Evidence tables, summarizing the information from the 18 sources, are included in Appendix B of the original guideline document.
The working group members formulate the guideline recommendations based on the evidence synthesized by the Knowledge Management (KM) Specialist during the planning process, blended with expert clinical interpretation of the evidence. As detailed in the Guideline Utilization Resource Unit Handbook (see the "Availability of Companion Documents" field), the working group members may decide to adopt the recommendations of another institution without any revisions, adapt the recommendations of another institution or institutions to better reflect local practices, or develop their own set of recommendations by adapting some, but not all, recommendations from different guidelines.
The degree to which a recommendation is based on expert opinion of the working group and/or the Provincial Tumour Team members is explicitly stated in the guideline recommendations. Similar to the American Society of Clinical Oncology (ASCO) methodology for formulating guideline recommendations, the Guideline Utilization Resource Unit (GURU) does not use formal rating schemes for describing the strength of the recommendations, but rather describes, in conventional and explicit language, the type and quality of the research and existing guidelines that were taken into consideration when formulating the recommendations.
The guideline development panel, including medical oncologists, radiation oncologists, and breast surgeons, initially reviewed the evidence in between May 2010 and October 2010. A draft document was subsequently developed, distributed for review, and discussed with the Breast Tumour Team at the annual meeting in January 2011. After a review of existing guidelines and clinical consensus, recommendations were agreed upon.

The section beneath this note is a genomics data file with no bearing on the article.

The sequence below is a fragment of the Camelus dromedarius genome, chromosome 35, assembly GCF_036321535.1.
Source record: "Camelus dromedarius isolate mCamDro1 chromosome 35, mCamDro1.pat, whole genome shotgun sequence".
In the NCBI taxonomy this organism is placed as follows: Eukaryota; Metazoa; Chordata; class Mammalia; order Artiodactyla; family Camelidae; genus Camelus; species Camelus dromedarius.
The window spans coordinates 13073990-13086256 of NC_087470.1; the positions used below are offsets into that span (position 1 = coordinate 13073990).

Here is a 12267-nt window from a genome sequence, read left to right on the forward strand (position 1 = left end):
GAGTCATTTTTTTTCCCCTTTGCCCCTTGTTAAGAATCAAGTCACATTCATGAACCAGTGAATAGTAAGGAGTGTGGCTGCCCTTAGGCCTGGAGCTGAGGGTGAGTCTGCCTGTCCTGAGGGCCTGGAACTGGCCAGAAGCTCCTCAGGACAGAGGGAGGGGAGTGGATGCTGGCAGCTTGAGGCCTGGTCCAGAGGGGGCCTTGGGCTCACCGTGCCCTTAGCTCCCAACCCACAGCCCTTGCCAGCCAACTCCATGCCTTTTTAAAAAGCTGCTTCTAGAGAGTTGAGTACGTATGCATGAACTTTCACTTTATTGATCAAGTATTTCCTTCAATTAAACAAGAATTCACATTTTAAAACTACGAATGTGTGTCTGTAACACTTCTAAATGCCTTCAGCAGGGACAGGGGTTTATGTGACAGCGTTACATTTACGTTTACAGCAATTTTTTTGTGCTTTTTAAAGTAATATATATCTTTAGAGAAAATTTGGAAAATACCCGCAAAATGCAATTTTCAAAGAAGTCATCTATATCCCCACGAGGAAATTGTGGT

The guideline developers reviewed published cost analyses.
Internal Peer Review
This guideline was reviewed and endorsed by the Alberta Provincial Breast Tumour Team.
When the draft guideline document is completed, revised, and reviewed by the Knowledge Management Specialist and the working group members, it is sent to all members of the Provincial Tumour Team for review and comment. The working group members then make final revisions to the document based on the received feedback, as appropriate. Once the guideline is finalized, it is officially endorsed by the Provincial Tumour Team Lead and the Executive Director of Provincial Tumour Programs.
Identifying Information and Availability
Alberta Provincial Breast Tumour Team. Staging investigations for asymptomatic and newly diagnosed breast cancer. Edmonton (Alberta): Alberta Health Services, Cancer Care; 2012 Jul. 17 p. (Clinical practice guideline; no. BR-012). [30 references]
Not applicable: The guideline was not adapted from another source.
Alberta Health Services, Cancer Care
Alberta Provincial Breast Tumour Team
Participation of members of the Alberta Provincial Breast Tumour Team in the development of this guideline has been voluntary and the authors have not been remunerated for their contributions. There was no direct industry involvement in the development or dissemination of this guideline. Alberta Health Services, Cancer Care recognizes that although industry support of research, education and other areas is necessary in order to advance patient care, such support may lead to potential conflicts of interest. Some members of the Alberta Provincial Breast Tumour Team are involved in research funded by industry or have other such potential conflicts of interest. However the developers of this guideline are satisfied it was developed in an unbiased manner.
This is the current release of the guideline.
Electronic copies: Available in Portable Document Format (PDF) from the Alberta Health Services Web site.
The following is available: